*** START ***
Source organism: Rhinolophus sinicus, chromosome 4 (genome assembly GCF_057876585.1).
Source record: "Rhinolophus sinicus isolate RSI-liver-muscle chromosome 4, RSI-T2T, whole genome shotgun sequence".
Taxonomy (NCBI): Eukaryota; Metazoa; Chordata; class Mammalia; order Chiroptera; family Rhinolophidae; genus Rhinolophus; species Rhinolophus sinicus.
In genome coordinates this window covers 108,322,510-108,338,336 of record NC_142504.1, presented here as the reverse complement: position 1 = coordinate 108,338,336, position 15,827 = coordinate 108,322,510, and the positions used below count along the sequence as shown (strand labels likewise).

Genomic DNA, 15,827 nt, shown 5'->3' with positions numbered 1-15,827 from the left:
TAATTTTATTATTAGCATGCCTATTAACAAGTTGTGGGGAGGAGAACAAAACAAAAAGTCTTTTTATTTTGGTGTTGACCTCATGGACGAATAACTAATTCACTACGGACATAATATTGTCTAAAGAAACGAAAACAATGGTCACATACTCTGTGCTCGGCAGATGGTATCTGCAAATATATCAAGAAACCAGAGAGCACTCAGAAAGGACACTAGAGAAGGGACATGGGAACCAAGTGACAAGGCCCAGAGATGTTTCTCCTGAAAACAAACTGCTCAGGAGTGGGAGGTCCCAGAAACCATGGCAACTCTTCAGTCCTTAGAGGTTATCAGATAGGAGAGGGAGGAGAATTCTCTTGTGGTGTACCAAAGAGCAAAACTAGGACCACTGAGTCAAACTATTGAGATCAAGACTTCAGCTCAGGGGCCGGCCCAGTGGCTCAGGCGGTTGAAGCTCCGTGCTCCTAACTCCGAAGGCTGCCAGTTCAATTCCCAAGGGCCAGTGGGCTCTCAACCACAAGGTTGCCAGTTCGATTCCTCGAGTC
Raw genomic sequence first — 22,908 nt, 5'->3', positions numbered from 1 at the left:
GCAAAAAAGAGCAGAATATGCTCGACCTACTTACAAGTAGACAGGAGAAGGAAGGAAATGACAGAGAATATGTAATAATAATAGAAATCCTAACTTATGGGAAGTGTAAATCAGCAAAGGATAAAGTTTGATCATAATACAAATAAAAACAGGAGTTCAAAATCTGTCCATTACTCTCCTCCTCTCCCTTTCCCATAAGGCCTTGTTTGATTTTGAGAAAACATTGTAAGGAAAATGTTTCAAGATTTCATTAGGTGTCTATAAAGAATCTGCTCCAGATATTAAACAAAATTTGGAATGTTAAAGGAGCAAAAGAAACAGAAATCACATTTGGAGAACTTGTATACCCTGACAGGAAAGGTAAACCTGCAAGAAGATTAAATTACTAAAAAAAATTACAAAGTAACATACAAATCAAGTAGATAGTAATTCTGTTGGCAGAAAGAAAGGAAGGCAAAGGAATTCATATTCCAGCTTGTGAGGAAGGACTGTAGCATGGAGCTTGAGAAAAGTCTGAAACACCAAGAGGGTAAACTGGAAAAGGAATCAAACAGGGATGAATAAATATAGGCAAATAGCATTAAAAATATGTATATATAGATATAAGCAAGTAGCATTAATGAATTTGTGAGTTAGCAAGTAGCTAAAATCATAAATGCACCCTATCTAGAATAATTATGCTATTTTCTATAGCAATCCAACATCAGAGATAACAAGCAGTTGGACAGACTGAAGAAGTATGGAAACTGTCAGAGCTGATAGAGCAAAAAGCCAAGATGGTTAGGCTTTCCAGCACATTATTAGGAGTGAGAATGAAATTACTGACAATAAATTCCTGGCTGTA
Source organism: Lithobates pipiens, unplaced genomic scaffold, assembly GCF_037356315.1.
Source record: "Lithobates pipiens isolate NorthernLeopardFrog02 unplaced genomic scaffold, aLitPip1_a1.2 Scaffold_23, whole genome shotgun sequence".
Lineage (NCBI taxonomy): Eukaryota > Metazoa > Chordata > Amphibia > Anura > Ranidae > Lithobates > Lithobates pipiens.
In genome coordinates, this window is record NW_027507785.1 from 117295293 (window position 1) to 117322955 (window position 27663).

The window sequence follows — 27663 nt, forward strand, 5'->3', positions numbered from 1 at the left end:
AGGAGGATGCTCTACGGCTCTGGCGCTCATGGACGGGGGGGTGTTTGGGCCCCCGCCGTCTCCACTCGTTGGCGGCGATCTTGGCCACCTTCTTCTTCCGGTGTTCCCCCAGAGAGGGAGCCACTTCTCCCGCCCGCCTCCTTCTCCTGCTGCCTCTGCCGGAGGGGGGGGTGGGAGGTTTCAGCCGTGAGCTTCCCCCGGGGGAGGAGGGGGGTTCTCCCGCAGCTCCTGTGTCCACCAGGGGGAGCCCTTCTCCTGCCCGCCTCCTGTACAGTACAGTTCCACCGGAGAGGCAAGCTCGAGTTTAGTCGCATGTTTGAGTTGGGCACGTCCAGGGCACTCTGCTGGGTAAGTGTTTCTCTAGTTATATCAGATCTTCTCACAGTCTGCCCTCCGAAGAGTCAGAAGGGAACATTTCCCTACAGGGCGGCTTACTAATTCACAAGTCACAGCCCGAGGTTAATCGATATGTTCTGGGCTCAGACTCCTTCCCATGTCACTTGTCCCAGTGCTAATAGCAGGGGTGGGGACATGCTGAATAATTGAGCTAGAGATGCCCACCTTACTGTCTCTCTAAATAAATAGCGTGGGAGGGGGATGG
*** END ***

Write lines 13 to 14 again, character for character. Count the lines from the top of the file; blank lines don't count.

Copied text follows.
The window sequence follows — 27663 nt, forward strand, 5'->3', positions numbered from 1 at the left end:
AGGAGGATGCTCTACGGCTCTGGCGCTCATGGACGGGGGGGTGTTTGGGCCCCCGCCGTCTCCACTCGTTGGCGGCGATCTTGGCCACCTTCTTCTTCCGGTGTTCCCCCAGAGAGGGAGCCACTTCTCCCGCCCGCCTCCTTCTCCTGCTGCCTCTGCCGGAGGGGGGGGTGGGAGGTTTCAGCCGTGAGCTTCCCCCGGGGGAGGAGGGGGGTTCTCCCGCAGCTCCTGTGTCCACCAGGGGGAGCCCTTCTCCTGCCCGCCTCCTGTACAGTACAGTTCCACCGGAGAGGCAAGCTCGAGTTTAGTCGCATGTTTGAGTTGGGCACGTCCAGGGCACTCTGCTGGGTAAGTGTTTCTCTAGTTATATCAGATCTTCTCACAGTCTGCCCTCCGAAGAGTCAGAAGGGAACATTTCCCTACAGGGCGGCTTACTAATTCACAAGTCACAGCCCGAGGTTAATCGATATGTTCTGGGCTCAGACTCCTTCCCATGTCACTTGTCCCAGTGCTAATAGCAGGGGTGGGGACATGCTGAATAATTGAGCTAGAGATGCCCACCTTACTGTCTCTCTAAATAAATAGCGTGGGAGGGGGATGG